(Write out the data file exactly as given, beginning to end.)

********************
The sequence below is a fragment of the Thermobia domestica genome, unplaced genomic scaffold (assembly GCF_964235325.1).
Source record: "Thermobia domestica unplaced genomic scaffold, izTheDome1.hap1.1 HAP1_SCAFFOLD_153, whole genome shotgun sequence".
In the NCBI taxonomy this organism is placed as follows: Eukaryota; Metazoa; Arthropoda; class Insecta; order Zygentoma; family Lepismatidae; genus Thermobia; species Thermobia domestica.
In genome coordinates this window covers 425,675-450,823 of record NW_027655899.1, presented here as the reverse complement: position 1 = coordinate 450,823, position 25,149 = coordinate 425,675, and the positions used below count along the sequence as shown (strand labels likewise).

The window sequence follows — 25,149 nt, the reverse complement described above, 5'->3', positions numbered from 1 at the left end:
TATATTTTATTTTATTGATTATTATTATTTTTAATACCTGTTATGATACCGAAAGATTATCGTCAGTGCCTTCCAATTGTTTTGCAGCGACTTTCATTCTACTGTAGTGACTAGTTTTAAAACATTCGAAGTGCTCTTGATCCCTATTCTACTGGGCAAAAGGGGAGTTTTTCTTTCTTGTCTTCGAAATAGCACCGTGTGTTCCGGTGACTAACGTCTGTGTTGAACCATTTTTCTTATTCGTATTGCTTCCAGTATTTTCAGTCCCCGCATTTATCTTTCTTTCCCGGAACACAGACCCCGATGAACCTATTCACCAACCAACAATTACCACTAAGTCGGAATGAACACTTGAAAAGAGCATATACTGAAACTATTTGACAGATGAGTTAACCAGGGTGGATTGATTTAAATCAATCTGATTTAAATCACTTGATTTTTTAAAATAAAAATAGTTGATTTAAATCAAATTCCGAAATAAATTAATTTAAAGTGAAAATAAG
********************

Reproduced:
The sequence below is a fragment of the Thermobia domestica genome, unplaced genomic scaffold (assembly GCF_964235325.1).
Source record: "Thermobia domestica unplaced genomic scaffold, izTheDome1.hap1.1 HAP1_SCAFFOLD_153, whole genome shotgun sequence".
In the NCBI taxonomy this organism is placed as follows: Eukaryota; Metazoa; Arthropoda; class Insecta; order Zygentoma; family Lepismatidae; genus Thermobia; species Thermobia domestica.
In genome coordinates this window covers 425,675-450,823 of record NW_027655899.1, presented here as the reverse complement: position 1 = coordinate 450,823, position 25,149 = coordinate 425,675, and the positions used below count along the sequence as shown (strand labels likewise).

The window sequence follows — 25,149 nt, the reverse complement described above, 5'->3', positions numbered from 1 at the left end:
TATATTTTATTTTATTGATTATTATTATTTTTAATACCTGTTATGATACCGAAAGATTATCGTCAGTGCCTTCCAATTGTTTTGCAGCGACTTTCATTCTACTGTAGTGACTAGTTTTAAAACATTCGAAGTGCTCTTGATCCCTATTCTACTGGGCAAAAGGGGAGTTTTTCTTTCTTGTCTTCGAAATAGCACCGTGTGTTCCGGTGACTAACGTCTGTGTTGAACCATTTTTCTTATTCGTATTGCTTCCAGTATTTTCAGTCCCCGCATTTATCTTTCTTTCCCGGAACACAGACCCCGATGAACCTATTCACCAACCAACAATTACCACTAAGTCGGAATGAACACTTGAAAAGAGCATATACTGAAACTATTTGACAGATGAGTTAACCAGGGTGGATTGATTTAAATCAATCTGATTTAAATCACTTGATTTTTTAAAATAAAAATAGTTGATTTAAATCAAATTCCGAAATAAATTAATTTAAAGTGAAAATAAG